Eu armário de mim
Eu armário de mim
text by Laura Erber
woman flush with things
a woman flush with things inquires about the ways of existing. the body, the name, the household, thickness which the subject integrates and which shapes them every day.
in the tiny fracture of a day-to-day gesture a woman flush with herself questions the topography of life flush with things and their uses. the household, the fold, the pronouns. spaces in which to keep things are also places for losing oneself. I, debris of myself. I, remainder. I, furnishing. I, object of myself.
me and my family, as though we were a verbless phrase inside a closet. too much of myself.
should the world be measured by eye?
to live life, to be somebody, to have somewhere to go, what does it mean?
what type of meaning can one infer from the shape of a nose, from the distance between the eyes?
here the answers are gestated in cognitive circularity, in the invitation to self-awareness of parameters. a self-poetics which explores our regulating parameters. to become acquainted with becoming acquainted. a house is also a word awaiting meaning. a woman. all names are improper.
in the artworks presented here there are compact, bravely blunt experiences, the household is the laboratory, the domestic space is untamable, her videos and actions are devoid of promises, there are no illusions, not even the illusion of there being no illusion, Xeroxed papers, drawings, the whole exposes the way in which our experience of ourselves in the world.
the prosaic, but relentless humor, sort of like a cold sweat, from someone who objectifies themselves so as to better portray the power play that constitutes this subjectivity.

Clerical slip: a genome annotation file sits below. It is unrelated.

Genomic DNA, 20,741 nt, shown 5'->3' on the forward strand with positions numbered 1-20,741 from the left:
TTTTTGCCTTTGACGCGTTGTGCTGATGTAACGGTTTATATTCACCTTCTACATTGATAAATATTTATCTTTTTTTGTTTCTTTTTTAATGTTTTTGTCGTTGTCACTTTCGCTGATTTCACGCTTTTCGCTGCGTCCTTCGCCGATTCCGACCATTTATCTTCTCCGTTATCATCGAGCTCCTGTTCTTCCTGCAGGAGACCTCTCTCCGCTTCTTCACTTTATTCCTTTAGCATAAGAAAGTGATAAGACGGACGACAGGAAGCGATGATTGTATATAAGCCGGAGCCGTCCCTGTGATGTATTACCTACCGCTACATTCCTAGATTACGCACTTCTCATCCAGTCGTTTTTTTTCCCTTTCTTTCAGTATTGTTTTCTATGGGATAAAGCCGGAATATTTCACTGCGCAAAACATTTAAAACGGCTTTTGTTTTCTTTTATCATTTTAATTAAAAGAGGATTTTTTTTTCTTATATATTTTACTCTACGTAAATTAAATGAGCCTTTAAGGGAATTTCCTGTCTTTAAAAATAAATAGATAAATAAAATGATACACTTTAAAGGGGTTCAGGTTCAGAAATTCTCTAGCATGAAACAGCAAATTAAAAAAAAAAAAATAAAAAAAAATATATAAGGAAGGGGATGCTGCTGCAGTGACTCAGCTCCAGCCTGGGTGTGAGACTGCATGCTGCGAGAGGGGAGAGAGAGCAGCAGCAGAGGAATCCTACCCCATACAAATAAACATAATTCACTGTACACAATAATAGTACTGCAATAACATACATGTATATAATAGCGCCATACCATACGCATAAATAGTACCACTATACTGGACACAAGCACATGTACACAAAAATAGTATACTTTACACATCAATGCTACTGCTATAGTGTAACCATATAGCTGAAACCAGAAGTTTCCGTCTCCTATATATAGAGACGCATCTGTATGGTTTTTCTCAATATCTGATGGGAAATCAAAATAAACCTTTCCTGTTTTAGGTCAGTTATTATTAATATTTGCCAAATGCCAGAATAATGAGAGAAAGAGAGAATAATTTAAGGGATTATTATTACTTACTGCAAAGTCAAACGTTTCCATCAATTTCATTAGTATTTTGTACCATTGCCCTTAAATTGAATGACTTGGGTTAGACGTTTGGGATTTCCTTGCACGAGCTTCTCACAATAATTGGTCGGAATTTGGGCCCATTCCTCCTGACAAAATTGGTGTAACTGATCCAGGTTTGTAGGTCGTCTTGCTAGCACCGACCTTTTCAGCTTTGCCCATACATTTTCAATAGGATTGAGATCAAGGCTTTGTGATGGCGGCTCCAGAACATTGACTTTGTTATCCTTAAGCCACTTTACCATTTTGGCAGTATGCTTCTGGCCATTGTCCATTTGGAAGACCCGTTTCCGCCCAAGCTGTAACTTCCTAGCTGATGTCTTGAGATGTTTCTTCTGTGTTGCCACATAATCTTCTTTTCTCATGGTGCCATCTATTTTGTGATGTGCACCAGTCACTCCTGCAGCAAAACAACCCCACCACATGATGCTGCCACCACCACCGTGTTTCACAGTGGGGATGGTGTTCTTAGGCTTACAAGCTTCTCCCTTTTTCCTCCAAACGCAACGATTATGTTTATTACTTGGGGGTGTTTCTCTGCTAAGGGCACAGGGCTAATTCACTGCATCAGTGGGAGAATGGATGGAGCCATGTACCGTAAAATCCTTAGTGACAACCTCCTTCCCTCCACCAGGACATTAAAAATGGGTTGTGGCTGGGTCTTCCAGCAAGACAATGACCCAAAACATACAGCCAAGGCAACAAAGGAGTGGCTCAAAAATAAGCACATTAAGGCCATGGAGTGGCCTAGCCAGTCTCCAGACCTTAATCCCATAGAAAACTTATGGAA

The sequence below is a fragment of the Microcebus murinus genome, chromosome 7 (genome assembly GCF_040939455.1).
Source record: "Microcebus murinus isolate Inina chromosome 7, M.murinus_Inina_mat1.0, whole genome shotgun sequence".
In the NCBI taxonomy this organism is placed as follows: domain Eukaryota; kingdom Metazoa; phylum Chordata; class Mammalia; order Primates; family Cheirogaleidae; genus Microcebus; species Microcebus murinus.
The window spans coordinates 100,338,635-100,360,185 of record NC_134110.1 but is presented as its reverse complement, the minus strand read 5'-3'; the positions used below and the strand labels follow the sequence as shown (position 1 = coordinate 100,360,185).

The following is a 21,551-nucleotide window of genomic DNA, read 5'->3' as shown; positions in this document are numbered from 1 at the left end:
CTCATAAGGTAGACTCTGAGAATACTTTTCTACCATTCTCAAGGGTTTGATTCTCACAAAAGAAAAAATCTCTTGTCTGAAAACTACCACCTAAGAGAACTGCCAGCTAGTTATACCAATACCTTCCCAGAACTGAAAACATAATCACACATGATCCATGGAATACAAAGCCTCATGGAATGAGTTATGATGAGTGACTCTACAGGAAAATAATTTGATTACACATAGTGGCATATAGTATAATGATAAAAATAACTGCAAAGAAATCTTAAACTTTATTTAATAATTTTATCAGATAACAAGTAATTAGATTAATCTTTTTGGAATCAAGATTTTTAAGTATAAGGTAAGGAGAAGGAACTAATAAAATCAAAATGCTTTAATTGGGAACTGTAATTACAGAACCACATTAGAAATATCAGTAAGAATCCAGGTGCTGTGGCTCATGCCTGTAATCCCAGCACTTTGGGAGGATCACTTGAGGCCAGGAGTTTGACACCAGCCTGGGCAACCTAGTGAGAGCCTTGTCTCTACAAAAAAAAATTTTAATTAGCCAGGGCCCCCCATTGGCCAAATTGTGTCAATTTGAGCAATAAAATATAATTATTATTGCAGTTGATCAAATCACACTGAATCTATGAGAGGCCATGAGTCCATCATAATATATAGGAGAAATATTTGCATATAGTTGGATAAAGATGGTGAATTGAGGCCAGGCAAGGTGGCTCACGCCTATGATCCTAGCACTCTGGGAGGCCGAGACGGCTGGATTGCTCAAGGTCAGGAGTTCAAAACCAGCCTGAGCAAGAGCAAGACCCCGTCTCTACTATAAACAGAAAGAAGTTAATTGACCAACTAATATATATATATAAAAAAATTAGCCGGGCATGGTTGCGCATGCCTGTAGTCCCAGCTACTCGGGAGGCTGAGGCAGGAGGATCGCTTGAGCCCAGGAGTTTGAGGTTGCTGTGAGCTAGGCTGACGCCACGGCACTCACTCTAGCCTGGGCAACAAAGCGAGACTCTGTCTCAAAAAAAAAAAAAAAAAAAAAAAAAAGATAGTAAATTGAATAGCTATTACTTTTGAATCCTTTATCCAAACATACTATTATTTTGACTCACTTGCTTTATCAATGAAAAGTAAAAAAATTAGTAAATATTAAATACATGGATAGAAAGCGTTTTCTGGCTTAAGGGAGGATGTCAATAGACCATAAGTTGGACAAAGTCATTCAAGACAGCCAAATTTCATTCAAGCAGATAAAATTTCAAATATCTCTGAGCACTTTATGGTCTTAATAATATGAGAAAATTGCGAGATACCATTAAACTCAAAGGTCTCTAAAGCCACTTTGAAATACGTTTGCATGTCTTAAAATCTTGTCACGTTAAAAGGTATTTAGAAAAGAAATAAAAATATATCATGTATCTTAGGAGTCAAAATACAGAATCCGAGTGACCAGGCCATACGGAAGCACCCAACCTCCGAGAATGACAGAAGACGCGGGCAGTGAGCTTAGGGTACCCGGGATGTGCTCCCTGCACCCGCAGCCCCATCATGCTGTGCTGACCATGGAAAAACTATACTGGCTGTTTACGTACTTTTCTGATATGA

armário de mim (closet of myself) is one of the ways to be outside oneself. To create self-observation methods in which the observer observes their own observation. There is something phenomenological and something very political about this gesture.
to express one’s own perceptual capabilities flush with conceptual intuition. the place where measurements are born. a medieval woman flush with the tongue said “we do not own anything on earth except the power to say I.” The power to say I here is the power to lose oneself in oneself.
when the language that is a phenomenon of the body is equally a modality of gesture. not by chance, the presence of language-prayer harks back precisely to the feeling that the voice is a corporeal gesture.
in spite of the fact it is all short-lived, behind each artwork there is a holistic patience, a precision, though never snobbish, a way to make life show its disarray and unsettle out of its measures, and to make the most familiar spaces into the ones that are hardest to access. even though it may only last one minute.